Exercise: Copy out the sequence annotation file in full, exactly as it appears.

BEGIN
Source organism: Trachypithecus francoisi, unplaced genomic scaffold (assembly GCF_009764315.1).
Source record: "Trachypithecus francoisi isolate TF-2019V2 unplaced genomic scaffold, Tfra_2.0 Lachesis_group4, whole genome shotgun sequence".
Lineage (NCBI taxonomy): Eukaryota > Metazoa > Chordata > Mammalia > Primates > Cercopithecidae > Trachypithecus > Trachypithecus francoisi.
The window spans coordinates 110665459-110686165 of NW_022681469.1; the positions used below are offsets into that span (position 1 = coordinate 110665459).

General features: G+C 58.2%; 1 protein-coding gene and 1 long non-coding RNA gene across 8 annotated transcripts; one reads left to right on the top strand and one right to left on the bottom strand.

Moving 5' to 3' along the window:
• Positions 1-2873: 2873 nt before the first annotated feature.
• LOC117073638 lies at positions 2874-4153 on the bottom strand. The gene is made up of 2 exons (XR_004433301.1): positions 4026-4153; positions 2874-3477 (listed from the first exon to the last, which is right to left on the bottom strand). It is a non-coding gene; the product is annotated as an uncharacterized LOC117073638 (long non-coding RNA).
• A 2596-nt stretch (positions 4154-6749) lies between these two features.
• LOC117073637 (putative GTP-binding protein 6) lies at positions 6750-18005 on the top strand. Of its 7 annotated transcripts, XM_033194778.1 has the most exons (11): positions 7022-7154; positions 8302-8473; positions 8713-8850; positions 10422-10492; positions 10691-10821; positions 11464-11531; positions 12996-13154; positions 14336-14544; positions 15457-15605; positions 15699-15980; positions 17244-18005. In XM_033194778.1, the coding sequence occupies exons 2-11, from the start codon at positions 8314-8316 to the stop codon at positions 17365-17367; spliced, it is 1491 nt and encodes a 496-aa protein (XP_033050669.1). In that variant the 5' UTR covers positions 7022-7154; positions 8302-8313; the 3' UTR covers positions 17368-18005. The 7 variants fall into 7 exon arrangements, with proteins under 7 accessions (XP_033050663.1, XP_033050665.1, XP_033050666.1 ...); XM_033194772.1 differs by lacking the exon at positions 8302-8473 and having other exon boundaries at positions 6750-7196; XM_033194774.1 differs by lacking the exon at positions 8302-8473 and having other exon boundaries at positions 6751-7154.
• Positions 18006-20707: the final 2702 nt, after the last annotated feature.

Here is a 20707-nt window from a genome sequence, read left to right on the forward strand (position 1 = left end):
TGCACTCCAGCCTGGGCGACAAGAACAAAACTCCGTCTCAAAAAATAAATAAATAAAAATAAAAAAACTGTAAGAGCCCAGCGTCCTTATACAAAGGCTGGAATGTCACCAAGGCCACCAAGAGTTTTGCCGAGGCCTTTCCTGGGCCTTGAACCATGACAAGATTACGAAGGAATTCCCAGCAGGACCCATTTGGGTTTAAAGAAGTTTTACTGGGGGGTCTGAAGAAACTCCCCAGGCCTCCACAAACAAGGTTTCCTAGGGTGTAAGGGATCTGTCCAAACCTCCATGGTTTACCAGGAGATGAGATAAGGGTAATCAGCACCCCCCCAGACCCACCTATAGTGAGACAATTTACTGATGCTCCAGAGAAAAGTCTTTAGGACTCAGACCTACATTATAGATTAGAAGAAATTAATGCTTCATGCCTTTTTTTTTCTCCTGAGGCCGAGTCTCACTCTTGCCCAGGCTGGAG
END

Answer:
Source organism: Trachypithecus francoisi, unplaced genomic scaffold (assembly GCF_009764315.1).
Source record: "Trachypithecus francoisi isolate TF-2019V2 unplaced genomic scaffold, Tfra_2.0 Lachesis_group4, whole genome shotgun sequence".
Lineage (NCBI taxonomy): Eukaryota > Metazoa > Chordata > Mammalia > Primates > Cercopithecidae > Trachypithecus > Trachypithecus francoisi.
The window spans coordinates 110665459-110686165 of NW_022681469.1; the positions used below are offsets into that span (position 1 = coordinate 110665459).

General features: G+C 58.2%; 1 protein-coding gene and 1 long non-coding RNA gene across 8 annotated transcripts; one reads left to right on the top strand and one right to left on the bottom strand.

Moving 5' to 3' along the window:
• Positions 1-2873: 2873 nt before the first annotated feature.
• LOC117073638 lies at positions 2874-4153 on the bottom strand. The gene is made up of 2 exons (XR_004433301.1): positions 4026-4153; positions 2874-3477 (listed from the first exon to the last, which is right to left on the bottom strand). It is a non-coding gene; the product is annotated as an uncharacterized LOC117073638 (long non-coding RNA).
• A 2596-nt stretch (positions 4154-6749) lies between these two features.
• LOC117073637 (putative GTP-binding protein 6) lies at positions 6750-18005 on the top strand. Of its 7 annotated transcripts, XM_033194778.1 has the most exons (11): positions 7022-7154; positions 8302-8473; positions 8713-8850; positions 10422-10492; positions 10691-10821; positions 11464-11531; positions 12996-13154; positions 14336-14544; positions 15457-15605; positions 15699-15980; positions 17244-18005. In XM_033194778.1, the coding sequence occupies exons 2-11, from the start codon at positions 8314-8316 to the stop codon at positions 17365-17367; spliced, it is 1491 nt and encodes a 496-aa protein (XP_033050669.1). In that variant the 5' UTR covers positions 7022-7154; positions 8302-8313; the 3' UTR covers positions 17368-18005. The 7 variants fall into 7 exon arrangements, with proteins under 7 accessions (XP_033050663.1, XP_033050665.1, XP_033050666.1 ...); XM_033194772.1 differs by lacking the exon at positions 8302-8473 and having other exon boundaries at positions 6750-7196; XM_033194774.1 differs by lacking the exon at positions 8302-8473 and having other exon boundaries at positions 6751-7154.
• Positions 18006-20707: the final 2702 nt, after the last annotated feature.

Here is a 20707-nt window from a genome sequence, read left to right on the forward strand (position 1 = left end):
TGCACTCCAGCCTGGGCGACAAGAACAAAACTCCGTCTCAAAAAATAAATAAATAAAAATAAAAAAACTGTAAGAGCCCAGCGTCCTTATACAAAGGCTGGAATGTCACCAAGGCCACCAAGAGTTTTGCCGAGGCCTTTCCTGGGCCTTGAACCATGACAAGATTACGAAGGAATTCCCAGCAGGACCCATTTGGGTTTAAAGAAGTTTTACTGGGGGGTCTGAAGAAACTCCCCAGGCCTCCACAAACAAGGTTTCCTAGGGTGTAAGGGATCTGTCCAAACCTCCATGGTTTACCAGGAGATGAGATAAGGGTAATCAGCACCCCCCCAGACCCACCTATAGTGAGACAATTTACTGATGCTCCAGAGAAAAGTCTTTAGGACTCAGACCTACATTATAGATTAGAAGAAATTAATGCTTCATGCCTTTTTTTTTCTCCTGAGGCCGAGTCTCACTCTTGCCCAGGCTGGAG